Everyone I know always tells me I’m talented and should do something, but I’m like, yeah, ok, thanks, but too many interests ain’t a good thing since I’m just a hot mess wanting to do everything which isn’t realistic. Should I just be patient and let it come naturally or should I assume I’ll always be a hot mess wanting to do everything and still continue to try new things?
I’m kinda sick and tired of learning so many things and not finding and pursuing MY niche. Soon, when the kids go off to school, I need to start doing something decent for myself and our household. — Have You Seen My Niche?
This is similar to the discussion we had last week when a LW lamented that he wasn’t excited about the real world because it didn’t seem exciting enough. What it boils down to in both his case and yours is managing expectations. Chances are, even if you chose one niche to focus on and try to monetize, you aren’t going to magically make great — or even “decent” — money overnight. You can’t just “be patient and let it come naturally.” If you wanted to actually monetize a hobby that you’re interested in, you’d have to be assertive about it and work really hard, and even then there’s no guarantee you’d have much of a pay-off. The market — every market — is saturated with hobbyists trying to monetize their crafts and skills. Does that mean you shouldn’t make a go of it yourself? No, but it does mean you need to manage your expectations. You’d have to have something that really sets you apart from the countless other people also trying to monetize the same hobbies, and right now it sounds like you don’t even have the skill set to compete with the best, let alone a hook that might make you stand out. That’s ok if you want to simply continue enjoying a hobby, but if you are serious about monetization, you have your work cut out for you, and the reality is it may be a very long time before you see financial results.
Like you, I know a little bit about a lot of things and am not really a master at much. But two things I know a little more about than maybe the average person: stay-at-home parenting and monetizing a hobby. For the past nearly eight years I have monetized this website while staying home and raising my young kids. In a few months, my youngest will be heading to public pre-k full-time, so I am at a similar crossroads as you except that I already have the stay-at-home, part-time job (in my chosen “niche”) set up for myself. It has been a lot of work to get to where I am now, and I have to be honest: While there are a lot of perks to this lifestyle (I work from home, I’m my own boss, I do work I really enjoy, I have a flexible schedule that completely works around the kids’ school schedules), there’s a lot that is frustrating about it, too (the most universal frustration is the inconsistent and unstable pay). I couldn’t do this kind of work if my family really depended on my income to survive. Instead, my income is the family “bonus” money – we use it to pay for the kids’ extracurricular activities, babysitter nights, and vacations. And it took about two or three years to even break even on this site, so for that time I was working 20 to 30 hours a week while raising a baby/toddler and losing money in the process (paying for website overhead and babysitting costs for some of those hours). Talk about a passion project!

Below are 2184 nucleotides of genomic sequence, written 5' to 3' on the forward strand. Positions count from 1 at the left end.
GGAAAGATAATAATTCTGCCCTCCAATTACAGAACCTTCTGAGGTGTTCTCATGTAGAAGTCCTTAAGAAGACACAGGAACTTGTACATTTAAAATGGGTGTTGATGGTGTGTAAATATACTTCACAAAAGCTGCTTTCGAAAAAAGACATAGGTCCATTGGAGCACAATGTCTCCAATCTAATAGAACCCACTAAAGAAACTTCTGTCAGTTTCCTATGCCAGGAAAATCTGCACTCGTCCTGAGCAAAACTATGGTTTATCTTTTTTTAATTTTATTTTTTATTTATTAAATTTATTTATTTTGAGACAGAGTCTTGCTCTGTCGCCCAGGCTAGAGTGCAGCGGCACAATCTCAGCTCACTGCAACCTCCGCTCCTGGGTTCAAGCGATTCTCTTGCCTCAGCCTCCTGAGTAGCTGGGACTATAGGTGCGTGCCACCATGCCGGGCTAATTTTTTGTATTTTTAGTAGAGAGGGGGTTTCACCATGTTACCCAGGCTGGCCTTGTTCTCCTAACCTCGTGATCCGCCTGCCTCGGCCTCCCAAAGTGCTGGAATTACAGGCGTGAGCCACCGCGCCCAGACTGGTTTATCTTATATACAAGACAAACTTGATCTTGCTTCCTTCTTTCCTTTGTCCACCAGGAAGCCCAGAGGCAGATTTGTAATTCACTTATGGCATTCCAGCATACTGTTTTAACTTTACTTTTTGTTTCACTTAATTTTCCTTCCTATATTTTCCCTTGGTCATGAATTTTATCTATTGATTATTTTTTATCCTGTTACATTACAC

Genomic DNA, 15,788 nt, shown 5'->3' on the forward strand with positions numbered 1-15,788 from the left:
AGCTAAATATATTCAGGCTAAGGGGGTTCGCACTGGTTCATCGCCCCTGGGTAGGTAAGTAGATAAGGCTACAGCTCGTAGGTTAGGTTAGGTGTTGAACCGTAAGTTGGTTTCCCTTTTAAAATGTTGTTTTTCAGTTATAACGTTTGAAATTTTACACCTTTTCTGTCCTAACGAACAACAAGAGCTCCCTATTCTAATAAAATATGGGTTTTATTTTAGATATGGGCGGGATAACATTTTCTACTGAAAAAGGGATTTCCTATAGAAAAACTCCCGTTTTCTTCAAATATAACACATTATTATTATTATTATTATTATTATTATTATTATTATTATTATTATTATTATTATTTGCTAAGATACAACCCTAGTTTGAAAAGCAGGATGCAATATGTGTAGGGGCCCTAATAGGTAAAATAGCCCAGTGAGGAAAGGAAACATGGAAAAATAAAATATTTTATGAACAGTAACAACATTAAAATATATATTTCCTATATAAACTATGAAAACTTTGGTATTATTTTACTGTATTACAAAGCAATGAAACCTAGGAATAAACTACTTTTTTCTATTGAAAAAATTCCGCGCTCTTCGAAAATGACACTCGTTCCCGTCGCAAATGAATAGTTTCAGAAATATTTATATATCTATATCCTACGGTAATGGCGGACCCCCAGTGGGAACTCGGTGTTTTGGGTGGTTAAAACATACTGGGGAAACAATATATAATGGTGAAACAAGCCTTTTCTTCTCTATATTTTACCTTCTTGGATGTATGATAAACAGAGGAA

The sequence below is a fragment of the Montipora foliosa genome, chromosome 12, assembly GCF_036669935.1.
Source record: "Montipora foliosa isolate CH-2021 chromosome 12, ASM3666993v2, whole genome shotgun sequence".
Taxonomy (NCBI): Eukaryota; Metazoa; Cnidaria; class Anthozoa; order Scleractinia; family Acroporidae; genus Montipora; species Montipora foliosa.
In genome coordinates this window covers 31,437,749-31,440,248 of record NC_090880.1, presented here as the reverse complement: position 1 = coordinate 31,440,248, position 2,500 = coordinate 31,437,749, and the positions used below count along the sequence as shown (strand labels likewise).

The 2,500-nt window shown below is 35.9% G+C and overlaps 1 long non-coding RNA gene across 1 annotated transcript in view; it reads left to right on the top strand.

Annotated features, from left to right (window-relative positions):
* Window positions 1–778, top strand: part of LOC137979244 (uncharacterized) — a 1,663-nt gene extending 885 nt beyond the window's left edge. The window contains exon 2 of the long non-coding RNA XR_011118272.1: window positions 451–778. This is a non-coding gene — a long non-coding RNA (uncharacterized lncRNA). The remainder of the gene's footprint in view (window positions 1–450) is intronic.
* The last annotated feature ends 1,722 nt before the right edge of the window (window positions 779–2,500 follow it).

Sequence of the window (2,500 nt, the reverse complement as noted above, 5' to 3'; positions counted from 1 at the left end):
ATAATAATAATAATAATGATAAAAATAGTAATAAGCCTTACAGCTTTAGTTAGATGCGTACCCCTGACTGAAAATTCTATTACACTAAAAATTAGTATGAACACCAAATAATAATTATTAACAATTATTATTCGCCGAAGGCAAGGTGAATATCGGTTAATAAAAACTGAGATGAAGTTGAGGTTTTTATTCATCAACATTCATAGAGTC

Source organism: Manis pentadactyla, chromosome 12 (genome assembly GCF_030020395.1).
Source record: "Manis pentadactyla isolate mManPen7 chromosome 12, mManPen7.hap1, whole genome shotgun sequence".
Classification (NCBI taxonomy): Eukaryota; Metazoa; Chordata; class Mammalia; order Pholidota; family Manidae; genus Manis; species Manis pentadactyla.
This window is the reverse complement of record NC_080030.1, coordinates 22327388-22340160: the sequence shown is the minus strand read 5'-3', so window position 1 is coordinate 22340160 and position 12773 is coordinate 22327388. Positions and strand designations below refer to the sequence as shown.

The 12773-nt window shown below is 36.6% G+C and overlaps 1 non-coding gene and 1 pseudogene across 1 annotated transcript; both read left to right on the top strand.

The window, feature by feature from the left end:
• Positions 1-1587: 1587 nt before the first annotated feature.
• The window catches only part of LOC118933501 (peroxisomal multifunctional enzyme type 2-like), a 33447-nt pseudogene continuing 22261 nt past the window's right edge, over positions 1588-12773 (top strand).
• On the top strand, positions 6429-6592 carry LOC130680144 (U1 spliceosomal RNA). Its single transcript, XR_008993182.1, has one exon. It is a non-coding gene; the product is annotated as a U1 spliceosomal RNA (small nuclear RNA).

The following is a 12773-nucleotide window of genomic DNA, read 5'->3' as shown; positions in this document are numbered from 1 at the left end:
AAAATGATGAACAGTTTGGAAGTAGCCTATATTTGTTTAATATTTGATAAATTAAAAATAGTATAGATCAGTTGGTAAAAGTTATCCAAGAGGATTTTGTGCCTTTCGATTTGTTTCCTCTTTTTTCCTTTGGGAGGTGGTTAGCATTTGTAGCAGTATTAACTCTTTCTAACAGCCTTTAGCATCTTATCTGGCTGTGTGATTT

I say all of this to, again, help you manage your expectations. You may not be interested in pursuing blogging, but it’s likely that whatever niche you might choose to pursue will have a similar trajectory – and that’s IF you’re lucky and IF you work hard and IF you can choose one thing to focus on. Some questions to ask yourself (and maybe your spouse): Does your family need you to start earning a part-time income as soon as your youngest child is in school and out of the house? If not, how would you feel about dedicating time to perfecting your skills and craft as well as learning how to run a small business while not earning much, if any, money for a few years? Are you prepared to invest the income you might earn back into your business?
You say that soon you need to “do something decent for yourself and your household,” which I’m inferring means contributing financially to your household by doing work that you enjoy on some level. I don’t think you need to feel “passionate” about this work. I think, as I argued in this post (see the comments section), that it’s perfectly fine — and perhaps necessary – to take a job because the pay is “decent,” the schedule and commute works for your lifestyle, the boss and co-workers are nice, and the work itself is interesting enough. True, none of this sounds super exciting or screams “found my passion” or whatever, but if you have to choose between financially contributing to your household or following your bliss, the wiser choice, when you have three children and don’t know what your bliss even is, would be finding a part-time job you can do while the kids are in school, earning a steady paycheck, and continuing to enjoy your many hobbies in your free time. Maybe if you feel inclined, you could even start an Etsy shop where you might experiment with selling some of the crafts you make in your free time without the pressure of needing it to take off and support your family.
And, P.S., you aren’t a “hot mess” simply because you have a lot of hobbies. You don’t need to define yourself by one job or role and that one role alone. But if, for your own self, you feel you do, you already have one of the hardest and most fulfilling jobs of all: you’re a mom. And you’re enough.
If you have a relationship/dating question I can help answer, you can send me your letters at wendy(AT)dearwendy.com.